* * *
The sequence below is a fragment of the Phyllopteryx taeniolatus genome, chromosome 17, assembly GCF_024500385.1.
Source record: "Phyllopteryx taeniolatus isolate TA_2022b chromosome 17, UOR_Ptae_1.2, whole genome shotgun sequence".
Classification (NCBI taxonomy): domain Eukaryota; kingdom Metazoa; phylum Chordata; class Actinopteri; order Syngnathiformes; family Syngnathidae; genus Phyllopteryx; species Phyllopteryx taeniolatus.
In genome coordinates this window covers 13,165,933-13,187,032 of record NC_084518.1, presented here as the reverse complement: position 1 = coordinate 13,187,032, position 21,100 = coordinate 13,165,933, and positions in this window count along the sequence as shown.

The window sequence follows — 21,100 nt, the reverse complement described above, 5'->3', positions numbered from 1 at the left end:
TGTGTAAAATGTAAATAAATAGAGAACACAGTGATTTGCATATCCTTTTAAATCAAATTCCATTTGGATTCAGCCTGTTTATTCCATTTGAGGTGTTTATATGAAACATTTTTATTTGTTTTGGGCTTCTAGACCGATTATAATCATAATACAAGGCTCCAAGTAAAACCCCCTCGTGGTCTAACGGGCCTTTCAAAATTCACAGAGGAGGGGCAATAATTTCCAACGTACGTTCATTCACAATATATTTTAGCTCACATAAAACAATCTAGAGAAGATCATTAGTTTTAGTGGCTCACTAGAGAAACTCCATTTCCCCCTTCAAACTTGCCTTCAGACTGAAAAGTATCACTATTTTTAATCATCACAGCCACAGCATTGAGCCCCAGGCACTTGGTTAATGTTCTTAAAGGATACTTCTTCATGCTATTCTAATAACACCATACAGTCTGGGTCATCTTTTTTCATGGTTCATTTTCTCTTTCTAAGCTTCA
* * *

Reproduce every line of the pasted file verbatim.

The sequence below is a fragment of the Phyllopteryx taeniolatus genome, chromosome 17, assembly GCF_024500385.1.
Source record: "Phyllopteryx taeniolatus isolate TA_2022b chromosome 17, UOR_Ptae_1.2, whole genome shotgun sequence".
Classification (NCBI taxonomy): domain Eukaryota; kingdom Metazoa; phylum Chordata; class Actinopteri; order Syngnathiformes; family Syngnathidae; genus Phyllopteryx; species Phyllopteryx taeniolatus.
In genome coordinates this window covers 13,165,933-13,187,032 of record NC_084518.1, presented here as the reverse complement: position 1 = coordinate 13,187,032, position 21,100 = coordinate 13,165,933, and positions in this window count along the sequence as shown.

The window sequence follows — 21,100 nt, the reverse complement described above, 5'->3', positions numbered from 1 at the left end:
TGTGTAAAATGTAAATAAATAGAGAACACAGTGATTTGCATATCCTTTTAAATCAAATTCCATTTGGATTCAGCCTGTTTATTCCATTTGAGGTGTTTATATGAAACATTTTTATTTGTTTTGGGCTTCTAGACCGATTATAATCATAATACAAGGCTCCAAGTAAAACCCCCTCGTGGTCTAACGGGCCTTTCAAAATTCACAGAGGAGGGGCAATAATTTCCAACGTACGTTCATTCACAATATATTTTAGCTCACATAAAACAATCTAGAGAAGATCATTAGTTTTAGTGGCTCACTAGAGAAACTCCATTTCCCCCTTCAAACTTGCCTTCAGACTGAAAAGTATCACTATTTTTAATCATCACAGCCACAGCATTGAGCCCCAGGCACTTGGTTAATGTTCTTAAAGGATACTTCTTCATGCTATTCTAATAACACCATACAGTCTGGGTCATCTTTTTTCATGGTTCATTTTCTCTTTCTAAGCTTCA